Inam's Peasant Revolt: Dev Log 1


8 minutes

This post has an accompanying video covering the same content in a more conversational form, if that's your cup of tea. If that is not your cup of tea? Well, keep reading.

Also, the postscript about developer communities is by far the most interesting part of this devlog, in my opinion, and it has its own video. I recommend if you don't have time for both you read/watch the postscript first.

The Actual Log

Because this is the first dev log, it is kind of verbose. But, I would like to have it in the future to look back on, so I will go ahead with it anyway. And I do think it will be interesting for some people. In this dev log, I will spend a lot of time going over why I'm even working on a game, before getting to what I've gotten done. If that's not for you, no worries! Come back next week (you can sign up for my mailing list in one click at the bottom of the page).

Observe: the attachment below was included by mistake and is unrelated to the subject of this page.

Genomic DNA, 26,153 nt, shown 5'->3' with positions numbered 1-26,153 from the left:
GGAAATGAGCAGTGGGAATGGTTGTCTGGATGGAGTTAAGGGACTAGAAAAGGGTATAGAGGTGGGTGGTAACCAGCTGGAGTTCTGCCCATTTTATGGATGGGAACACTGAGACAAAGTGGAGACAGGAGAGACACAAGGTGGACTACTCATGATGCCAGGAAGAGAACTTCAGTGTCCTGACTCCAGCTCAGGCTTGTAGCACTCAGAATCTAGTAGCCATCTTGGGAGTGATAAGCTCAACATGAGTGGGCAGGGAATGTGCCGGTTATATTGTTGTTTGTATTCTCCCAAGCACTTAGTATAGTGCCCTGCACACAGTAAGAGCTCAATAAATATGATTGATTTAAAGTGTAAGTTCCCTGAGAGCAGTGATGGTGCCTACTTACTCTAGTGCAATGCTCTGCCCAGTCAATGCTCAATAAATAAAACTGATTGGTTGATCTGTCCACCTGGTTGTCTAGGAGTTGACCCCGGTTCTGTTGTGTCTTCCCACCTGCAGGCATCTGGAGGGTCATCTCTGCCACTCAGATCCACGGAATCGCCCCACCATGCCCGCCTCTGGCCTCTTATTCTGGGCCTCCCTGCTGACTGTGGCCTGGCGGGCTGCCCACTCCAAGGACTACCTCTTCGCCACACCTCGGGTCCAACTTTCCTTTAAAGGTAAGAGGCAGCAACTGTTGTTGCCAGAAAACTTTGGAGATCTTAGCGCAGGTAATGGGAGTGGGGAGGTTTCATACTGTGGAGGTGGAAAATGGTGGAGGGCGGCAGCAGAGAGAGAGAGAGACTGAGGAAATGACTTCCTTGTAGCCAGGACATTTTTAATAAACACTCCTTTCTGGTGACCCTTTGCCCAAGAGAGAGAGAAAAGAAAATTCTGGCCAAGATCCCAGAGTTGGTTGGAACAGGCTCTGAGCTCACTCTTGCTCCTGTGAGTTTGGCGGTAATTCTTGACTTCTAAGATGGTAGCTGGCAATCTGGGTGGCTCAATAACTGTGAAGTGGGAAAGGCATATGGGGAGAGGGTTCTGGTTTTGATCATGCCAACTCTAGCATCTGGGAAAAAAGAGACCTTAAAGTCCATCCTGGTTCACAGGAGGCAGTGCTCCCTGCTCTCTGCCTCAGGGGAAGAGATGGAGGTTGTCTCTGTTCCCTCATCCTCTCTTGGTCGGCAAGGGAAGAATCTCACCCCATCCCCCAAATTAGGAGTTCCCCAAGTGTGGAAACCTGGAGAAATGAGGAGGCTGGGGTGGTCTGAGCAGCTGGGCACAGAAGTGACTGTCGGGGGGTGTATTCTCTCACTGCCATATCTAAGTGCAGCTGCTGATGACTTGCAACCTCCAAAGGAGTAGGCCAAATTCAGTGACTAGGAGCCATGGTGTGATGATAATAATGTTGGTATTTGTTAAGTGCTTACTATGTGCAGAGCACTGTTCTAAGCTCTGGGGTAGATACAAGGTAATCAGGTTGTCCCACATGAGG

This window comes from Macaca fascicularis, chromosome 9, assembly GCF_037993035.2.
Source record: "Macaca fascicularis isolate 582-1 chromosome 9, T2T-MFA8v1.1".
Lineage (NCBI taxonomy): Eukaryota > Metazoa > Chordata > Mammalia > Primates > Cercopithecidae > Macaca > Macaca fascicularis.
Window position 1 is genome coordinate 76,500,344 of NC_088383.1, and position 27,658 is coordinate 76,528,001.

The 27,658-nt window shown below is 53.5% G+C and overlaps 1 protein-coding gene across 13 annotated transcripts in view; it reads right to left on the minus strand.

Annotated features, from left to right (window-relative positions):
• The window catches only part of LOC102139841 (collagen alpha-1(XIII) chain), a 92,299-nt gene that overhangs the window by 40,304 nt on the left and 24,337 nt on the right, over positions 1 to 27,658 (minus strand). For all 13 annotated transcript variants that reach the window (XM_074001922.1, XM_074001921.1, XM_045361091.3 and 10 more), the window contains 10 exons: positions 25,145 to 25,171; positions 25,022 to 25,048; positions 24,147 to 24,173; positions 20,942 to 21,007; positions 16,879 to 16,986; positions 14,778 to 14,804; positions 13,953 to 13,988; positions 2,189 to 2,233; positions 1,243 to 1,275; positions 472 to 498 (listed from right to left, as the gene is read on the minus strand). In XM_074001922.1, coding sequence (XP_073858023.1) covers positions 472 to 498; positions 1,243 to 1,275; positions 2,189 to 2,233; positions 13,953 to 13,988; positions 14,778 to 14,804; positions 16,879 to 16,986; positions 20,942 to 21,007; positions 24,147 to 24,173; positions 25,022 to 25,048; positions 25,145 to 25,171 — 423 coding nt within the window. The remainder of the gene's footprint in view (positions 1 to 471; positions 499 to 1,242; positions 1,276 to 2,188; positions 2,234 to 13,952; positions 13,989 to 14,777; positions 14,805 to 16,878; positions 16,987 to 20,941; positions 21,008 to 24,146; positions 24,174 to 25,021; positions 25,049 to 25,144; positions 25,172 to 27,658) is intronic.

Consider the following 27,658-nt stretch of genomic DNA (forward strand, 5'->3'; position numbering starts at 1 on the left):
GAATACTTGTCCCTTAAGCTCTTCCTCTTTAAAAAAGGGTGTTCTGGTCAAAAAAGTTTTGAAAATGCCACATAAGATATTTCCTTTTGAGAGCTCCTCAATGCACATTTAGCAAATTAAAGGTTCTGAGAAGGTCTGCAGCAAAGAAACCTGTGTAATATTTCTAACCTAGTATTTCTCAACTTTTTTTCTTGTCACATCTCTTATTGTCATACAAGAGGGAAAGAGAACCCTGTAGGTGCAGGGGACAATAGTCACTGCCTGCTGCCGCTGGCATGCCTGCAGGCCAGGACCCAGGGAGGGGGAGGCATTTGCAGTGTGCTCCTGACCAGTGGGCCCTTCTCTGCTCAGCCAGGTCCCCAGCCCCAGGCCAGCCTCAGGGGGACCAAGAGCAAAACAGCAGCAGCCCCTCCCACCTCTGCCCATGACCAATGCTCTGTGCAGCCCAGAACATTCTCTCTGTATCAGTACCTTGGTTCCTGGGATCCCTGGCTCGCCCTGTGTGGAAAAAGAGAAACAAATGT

Okay so what even is the game?

It's a game focused on the 1381 peasant's revolt in England. That is all I'm revealing. You'll have to play it to find out more hehe. Don't worry, it will be out soon.

And what are the dev logs?

Honestly? Me rambling. These are not marketing, or well-crafted growth-inducing dev logs. These are logs, actual logs, keeping track of what I've done, so I can look back later. They are made public for your reference and enjoyment.

Motivation - Why am I even doing this?

I think it's important for me to outline a lot of the reasons I am doing this. I don't love games, and I'm not working on my dream game. I am doing this because I love programming and writing, and this was the clearest way to me to combine the two. But that makes it hard for me, because all the content on YouTube and such suggests to me everyone is doing this out of a deep passion for games. What keeps me motivated to do this is entirely different, so most of the content out there is not useful for me.